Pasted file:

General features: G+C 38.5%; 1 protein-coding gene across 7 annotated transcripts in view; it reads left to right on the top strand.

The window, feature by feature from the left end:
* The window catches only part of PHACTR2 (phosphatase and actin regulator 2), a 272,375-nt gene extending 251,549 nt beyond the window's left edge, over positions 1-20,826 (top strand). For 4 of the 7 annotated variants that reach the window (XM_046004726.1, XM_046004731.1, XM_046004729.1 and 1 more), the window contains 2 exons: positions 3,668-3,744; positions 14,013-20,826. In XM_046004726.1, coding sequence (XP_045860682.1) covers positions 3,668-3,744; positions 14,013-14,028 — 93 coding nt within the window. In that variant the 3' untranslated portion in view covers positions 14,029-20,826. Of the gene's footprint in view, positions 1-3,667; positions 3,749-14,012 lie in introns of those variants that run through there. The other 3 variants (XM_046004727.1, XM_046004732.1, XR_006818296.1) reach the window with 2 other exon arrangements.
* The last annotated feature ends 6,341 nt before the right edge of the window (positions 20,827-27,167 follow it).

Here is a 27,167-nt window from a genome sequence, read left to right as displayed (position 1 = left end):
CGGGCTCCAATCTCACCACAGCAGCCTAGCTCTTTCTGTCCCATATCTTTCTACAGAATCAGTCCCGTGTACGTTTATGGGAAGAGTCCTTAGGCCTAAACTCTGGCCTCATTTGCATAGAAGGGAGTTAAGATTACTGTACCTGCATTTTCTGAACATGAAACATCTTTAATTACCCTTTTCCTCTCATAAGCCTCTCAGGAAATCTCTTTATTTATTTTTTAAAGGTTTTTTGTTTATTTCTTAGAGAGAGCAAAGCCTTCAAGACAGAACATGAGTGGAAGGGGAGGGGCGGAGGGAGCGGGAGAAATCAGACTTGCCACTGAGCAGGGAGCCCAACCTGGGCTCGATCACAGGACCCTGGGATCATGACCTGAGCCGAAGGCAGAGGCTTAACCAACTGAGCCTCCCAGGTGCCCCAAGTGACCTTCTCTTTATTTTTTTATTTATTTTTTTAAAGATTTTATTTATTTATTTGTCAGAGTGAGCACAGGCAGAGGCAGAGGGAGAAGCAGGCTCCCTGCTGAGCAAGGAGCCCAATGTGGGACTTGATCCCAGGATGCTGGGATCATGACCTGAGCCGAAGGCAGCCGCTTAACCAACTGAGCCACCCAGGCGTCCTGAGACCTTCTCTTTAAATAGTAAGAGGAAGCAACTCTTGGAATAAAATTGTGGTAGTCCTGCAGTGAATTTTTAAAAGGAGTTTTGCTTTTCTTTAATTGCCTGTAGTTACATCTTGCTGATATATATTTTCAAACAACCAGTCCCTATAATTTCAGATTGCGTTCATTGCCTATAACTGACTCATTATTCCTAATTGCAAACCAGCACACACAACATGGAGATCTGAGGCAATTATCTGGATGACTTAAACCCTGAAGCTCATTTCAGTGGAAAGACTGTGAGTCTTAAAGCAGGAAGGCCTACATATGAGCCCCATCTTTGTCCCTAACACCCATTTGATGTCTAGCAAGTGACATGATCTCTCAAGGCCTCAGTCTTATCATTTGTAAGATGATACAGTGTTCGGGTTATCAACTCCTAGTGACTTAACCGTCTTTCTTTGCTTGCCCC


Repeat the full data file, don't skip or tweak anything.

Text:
General features: G+C 38.5%; 1 protein-coding gene across 7 annotated transcripts in view; it reads left to right on the top strand.

The window, feature by feature from the left end:
* The window catches only part of PHACTR2 (phosphatase and actin regulator 2), a 272,375-nt gene extending 251,549 nt beyond the window's left edge, over positions 1-20,826 (top strand). For 4 of the 7 annotated variants that reach the window (XM_046004726.1, XM_046004731.1, XM_046004729.1 and 1 more), the window contains 2 exons: positions 3,668-3,744; positions 14,013-20,826. In XM_046004726.1, coding sequence (XP_045860682.1) covers positions 3,668-3,744; positions 14,013-14,028 — 93 coding nt within the window. In that variant the 3' untranslated portion in view covers positions 14,029-20,826. Of the gene's footprint in view, positions 1-3,667; positions 3,749-14,012 lie in introns of those variants that run through there. The other 3 variants (XM_046004727.1, XM_046004732.1, XR_006818296.1) reach the window with 2 other exon arrangements.
* The last annotated feature ends 6,341 nt before the right edge of the window (positions 20,827-27,167 follow it).

Here is a 27,167-nt window from a genome sequence, read left to right as displayed (position 1 = left end):
CGGGCTCCAATCTCACCACAGCAGCCTAGCTCTTTCTGTCCCATATCTTTCTACAGAATCAGTCCCGTGTACGTTTATGGGAAGAGTCCTTAGGCCTAAACTCTGGCCTCATTTGCATAGAAGGGAGTTAAGATTACTGTACCTGCATTTTCTGAACATGAAACATCTTTAATTACCCTTTTCCTCTCATAAGCCTCTCAGGAAATCTCTTTATTTATTTTTTAAAGGTTTTTTGTTTATTTCTTAGAGAGAGCAAAGCCTTCAAGACAGAACATGAGTGGAAGGGGAGGGGCGGAGGGAGCGGGAGAAATCAGACTTGCCACTGAGCAGGGAGCCCAACCTGGGCTCGATCACAGGACCCTGGGATCATGACCTGAGCCGAAGGCAGAGGCTTAACCAACTGAGCCTCCCAGGTGCCCCAAGTGACCTTCTCTTTATTTTTTTATTTATTTTTTTAAAGATTTTATTTATTTATTTGTCAGAGTGAGCACAGGCAGAGGCAGAGGGAGAAGCAGGCTCCCTGCTGAGCAAGGAGCCCAATGTGGGACTTGATCCCAGGATGCTGGGATCATGACCTGAGCCGAAGGCAGCCGCTTAACCAACTGAGCCACCCAGGCGTCCTGAGACCTTCTCTTTAAATAGTAAGAGGAAGCAACTCTTGGAATAAAATTGTGGTAGTCCTGCAGTGAATTTTTAAAAGGAGTTTTGCTTTTCTTTAATTGCCTGTAGTTACATCTTGCTGATATATATTTTCAAACAACCAGTCCCTATAATTTCAGATTGCGTTCATTGCCTATAACTGACTCATTATTCCTAATTGCAAACCAGCACACACAACATGGAGATCTGAGGCAATTATCTGGATGACTTAAACCCTGAAGCTCATTTCAGTGGAAAGACTGTGAGTCTTAAAGCAGGAAGGCCTACATATGAGCCCCATCTTTGTCCCTAACACCCATTTGATGTCTAGCAAGTGACATGATCTCTCAAGGCCTCAGTCTTATCATTTGTAAGATGATACAGTGTTCGGGTTATCAACTCCTAGTGACTTAACCGTCTTTCTTTGCTTGCCCC